Leafs’ Liljegren, Sandin determined to crack opening-night roster

Maple Leafs’ prospect blueliners Rasmus Sandin and Timothy Liljegren are good friends, and are looking forward to battling each other for a chance to earn a top 6 defence spot out of camp.

TORONTO — Like all good defencemen, Rasmus Sandin and Timothy Liljegren begin licking their chops when they spot an opening on ice.

And a rather large one has presented itself this September in Leafland. Who wants to seize it?

While the 2019-20 Toronto Maple Leafs’ top two defence pairings are essentially set, general manager Kyle Dubas says the Nos. 5, 6 and 7 slots are jump ball. Go grab it.

Travis Dermott’s shoulder injury will conservatively keep him out of the lineup through October, so there are cherished minutes on the bottom pairing just waiting to be filled.

A crowded knot of cap-friendly 20-somethings whose NHL experience ranges from modest to nonexistent — none will earn more than $900,000 this season — will battle for those spots in camp.

Trade acquisition Ben Harpur’s notable size, familiarity killing penalties alongside Cody Ceci and willingness to do the dirty work should give him a leg-up in earning one of those stalls in the real dressing room, but Jordan Schmaltz, Martin Marincin and Justin Holl will be in the mix.

Much more intriguing are the kids, fellow first-round picks and Swedish talents–turned–Marlies standouts Liljegren, 20, and Sandin, 19.

“With Dermott out the start of the year, there’s a spot to be filled. It’s good for young guys like us to come into camp with that knowledge,” said Liljegren, 2017’s 17th-overall selection.

NHL-Maple-Leafs-prospect-Sandin-skates
Toronto Maple Leafs defenceman prospect Rasmus Sandin. (Graham Hughes/CP)

Following a scrimmage in which they were partnered up against a moustachioed Auston Matthews and Co., both Liljegren and Sandin stated clearly Wednesday that making Toronto’s opening-night roster is their focus.

“That’s for sure my goal. I want to do my best all the time and show what I can do,” said Sandin. “I feel a lot stronger. I feel faster. I feel better overall. It’s been a good summer.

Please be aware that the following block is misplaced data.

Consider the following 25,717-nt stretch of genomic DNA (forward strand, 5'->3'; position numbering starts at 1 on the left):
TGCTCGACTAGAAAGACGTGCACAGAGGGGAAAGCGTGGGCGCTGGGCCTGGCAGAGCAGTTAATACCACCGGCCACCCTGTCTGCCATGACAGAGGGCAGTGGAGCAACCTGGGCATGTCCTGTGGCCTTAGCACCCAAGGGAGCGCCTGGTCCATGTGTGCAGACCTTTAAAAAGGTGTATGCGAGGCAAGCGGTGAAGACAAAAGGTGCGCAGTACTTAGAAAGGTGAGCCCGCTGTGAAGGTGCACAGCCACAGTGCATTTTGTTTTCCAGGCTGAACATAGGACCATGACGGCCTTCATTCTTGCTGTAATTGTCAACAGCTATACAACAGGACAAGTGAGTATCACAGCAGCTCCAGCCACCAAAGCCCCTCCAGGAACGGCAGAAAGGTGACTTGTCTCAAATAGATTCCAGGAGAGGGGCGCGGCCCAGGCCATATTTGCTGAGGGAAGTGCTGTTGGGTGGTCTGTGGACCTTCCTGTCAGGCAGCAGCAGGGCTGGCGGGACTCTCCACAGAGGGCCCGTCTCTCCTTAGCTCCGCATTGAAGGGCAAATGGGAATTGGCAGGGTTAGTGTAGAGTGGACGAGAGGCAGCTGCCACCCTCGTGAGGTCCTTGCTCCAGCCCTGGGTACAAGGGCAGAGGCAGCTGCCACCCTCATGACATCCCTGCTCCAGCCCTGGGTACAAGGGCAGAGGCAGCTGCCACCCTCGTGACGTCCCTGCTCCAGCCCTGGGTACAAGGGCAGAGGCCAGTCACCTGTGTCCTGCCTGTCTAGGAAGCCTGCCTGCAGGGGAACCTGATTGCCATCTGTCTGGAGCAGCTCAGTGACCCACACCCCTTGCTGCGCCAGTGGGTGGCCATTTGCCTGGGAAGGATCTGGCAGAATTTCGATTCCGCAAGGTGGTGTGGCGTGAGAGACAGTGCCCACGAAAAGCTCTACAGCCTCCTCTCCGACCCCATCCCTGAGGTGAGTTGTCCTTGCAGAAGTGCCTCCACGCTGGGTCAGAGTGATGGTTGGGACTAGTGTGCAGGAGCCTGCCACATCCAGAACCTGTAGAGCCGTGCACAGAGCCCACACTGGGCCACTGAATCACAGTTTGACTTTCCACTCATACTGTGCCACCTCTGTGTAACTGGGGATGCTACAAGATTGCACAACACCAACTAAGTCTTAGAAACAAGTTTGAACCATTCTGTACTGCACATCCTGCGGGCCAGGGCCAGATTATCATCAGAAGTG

“I feel confident about myself, and we’ll see where that leads.”

Thus far, it’s led Sandin to a head-turning AHL rookie campaign in which he put up 28 points in 44 regular-season games, despite battling injury, then another 10 assists in 13 playoff contests during which coach Sheldon Keefe cranked up his ice time.

Keefe lauds Sandin for his maturity and poise, his ability to control the tempo during his shifts.

“I can bring the game down to a pace I’m comfortable with. I’m also a guy who can adjust my game to how that game is being played — that’s one of my strengths as well,” said Sandin, taking note of Miro Heiskanen’s instant impact as a teenage D-man in Dallas. “Hopefully I can be one of those guys, too.”

A role player in the Marlies’ run to the Calder Cup in 2018, Liljegren believes a longer summer and increased workout schedule has better prepared him to make the cut this fall. (Being a righty doesn’t hurt his cause either.) And he’s encouraged by finishing 2018-19 much stronger than he began.

Ironically, Liljegren points to his high ankle sprain as the reason. The injury allowed him time away from the grind to hit the gym, study film and reset mentally.

“The mental part is a huge part of hockey,” Liljegren said. “Confidence has a lot to do with whether you make the team or not. I think I have pretty good confidence coming into camp now.”

His game broke through in such a way that Keefe has begun using film of Liljegren’s positioning and decision-making as examples for prospects on the right way to play.

“Play good defence and then you have space to be creative too” is the main lesson Liljegren has absorbed in North America. “Last year I improved my defensive game a lot, and I think that made me more comfortable on the ice.”

The two Swedes knew each other casually in Europe, being only a draft year apart and spending time with Rogle. But it’s here in Toronto where they’ve formed a bond on the ice and off, sparking chemistry as duo — albeit one that could be broken up (temporarily) if only one of them makes the NHL later this month.

“It’s a good thing we have each other to compete with. We’re driving each other,” Sandin said.

“We want the best for each other. It’s very fun to have him beside me competing for a spot, and I think we’ll both be very happy for each other’s success.”

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